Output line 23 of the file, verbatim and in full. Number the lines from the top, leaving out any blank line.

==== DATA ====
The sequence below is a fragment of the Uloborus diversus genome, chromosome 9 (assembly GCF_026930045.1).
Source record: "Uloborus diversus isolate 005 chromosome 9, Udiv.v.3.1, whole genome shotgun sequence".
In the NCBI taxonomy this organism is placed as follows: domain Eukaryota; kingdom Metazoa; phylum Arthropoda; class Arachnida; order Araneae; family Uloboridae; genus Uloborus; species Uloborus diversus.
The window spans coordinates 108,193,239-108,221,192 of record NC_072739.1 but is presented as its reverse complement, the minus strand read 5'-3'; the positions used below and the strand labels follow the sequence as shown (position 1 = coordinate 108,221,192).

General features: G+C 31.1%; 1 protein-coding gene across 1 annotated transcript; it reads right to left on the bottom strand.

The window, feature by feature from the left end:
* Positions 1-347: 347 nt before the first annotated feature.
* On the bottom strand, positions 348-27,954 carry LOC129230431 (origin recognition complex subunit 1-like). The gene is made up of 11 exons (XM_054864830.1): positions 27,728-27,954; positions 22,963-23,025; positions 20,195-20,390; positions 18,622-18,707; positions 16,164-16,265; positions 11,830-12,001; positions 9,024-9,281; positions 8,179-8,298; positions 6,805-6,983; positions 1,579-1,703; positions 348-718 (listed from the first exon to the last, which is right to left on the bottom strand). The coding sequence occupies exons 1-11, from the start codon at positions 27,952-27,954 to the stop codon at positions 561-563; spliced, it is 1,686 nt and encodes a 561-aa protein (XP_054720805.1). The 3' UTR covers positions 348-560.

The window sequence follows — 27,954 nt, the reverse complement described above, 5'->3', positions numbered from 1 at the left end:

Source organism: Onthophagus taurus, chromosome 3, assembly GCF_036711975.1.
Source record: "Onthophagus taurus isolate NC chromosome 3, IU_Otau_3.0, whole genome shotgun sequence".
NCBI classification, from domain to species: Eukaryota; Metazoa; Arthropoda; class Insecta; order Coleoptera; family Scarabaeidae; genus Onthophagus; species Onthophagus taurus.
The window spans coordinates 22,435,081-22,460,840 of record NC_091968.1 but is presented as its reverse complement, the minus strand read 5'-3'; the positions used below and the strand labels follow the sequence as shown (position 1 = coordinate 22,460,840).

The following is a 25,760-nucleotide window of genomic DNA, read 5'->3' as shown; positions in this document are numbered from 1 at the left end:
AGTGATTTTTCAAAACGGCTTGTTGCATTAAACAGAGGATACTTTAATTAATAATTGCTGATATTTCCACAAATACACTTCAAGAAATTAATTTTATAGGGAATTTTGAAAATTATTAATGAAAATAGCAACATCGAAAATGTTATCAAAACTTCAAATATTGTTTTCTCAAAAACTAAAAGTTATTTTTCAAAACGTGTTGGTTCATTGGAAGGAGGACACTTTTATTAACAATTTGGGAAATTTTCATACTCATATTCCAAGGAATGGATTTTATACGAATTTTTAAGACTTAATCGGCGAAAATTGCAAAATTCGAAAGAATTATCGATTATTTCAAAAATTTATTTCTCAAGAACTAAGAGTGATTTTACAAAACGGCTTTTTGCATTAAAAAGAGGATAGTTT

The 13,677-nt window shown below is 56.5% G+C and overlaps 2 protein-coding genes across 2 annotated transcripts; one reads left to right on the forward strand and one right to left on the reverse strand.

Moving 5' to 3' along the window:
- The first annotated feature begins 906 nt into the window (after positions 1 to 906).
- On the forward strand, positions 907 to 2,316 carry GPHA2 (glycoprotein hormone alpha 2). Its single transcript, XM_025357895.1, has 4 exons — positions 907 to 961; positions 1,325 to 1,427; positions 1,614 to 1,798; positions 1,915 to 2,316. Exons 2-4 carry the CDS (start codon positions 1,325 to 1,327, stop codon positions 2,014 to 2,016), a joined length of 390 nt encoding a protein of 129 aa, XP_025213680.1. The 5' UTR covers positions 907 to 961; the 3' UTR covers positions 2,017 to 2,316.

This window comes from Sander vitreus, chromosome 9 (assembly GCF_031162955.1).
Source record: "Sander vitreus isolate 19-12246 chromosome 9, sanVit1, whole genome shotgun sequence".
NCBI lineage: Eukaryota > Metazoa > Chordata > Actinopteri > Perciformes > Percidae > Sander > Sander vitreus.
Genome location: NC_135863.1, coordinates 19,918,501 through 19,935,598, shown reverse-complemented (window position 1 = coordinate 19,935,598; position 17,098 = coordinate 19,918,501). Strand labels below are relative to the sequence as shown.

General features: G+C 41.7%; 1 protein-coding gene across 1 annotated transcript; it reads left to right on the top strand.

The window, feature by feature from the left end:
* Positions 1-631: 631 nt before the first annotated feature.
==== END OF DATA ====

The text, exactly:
Genome location: NC_135863.1, coordinates 19,918,501 through 19,935,598, shown reverse-complemented (window position 1 = coordinate 19,935,598; position 17,098 = coordinate 19,918,501). Strand labels below are relative to the sequence as shown.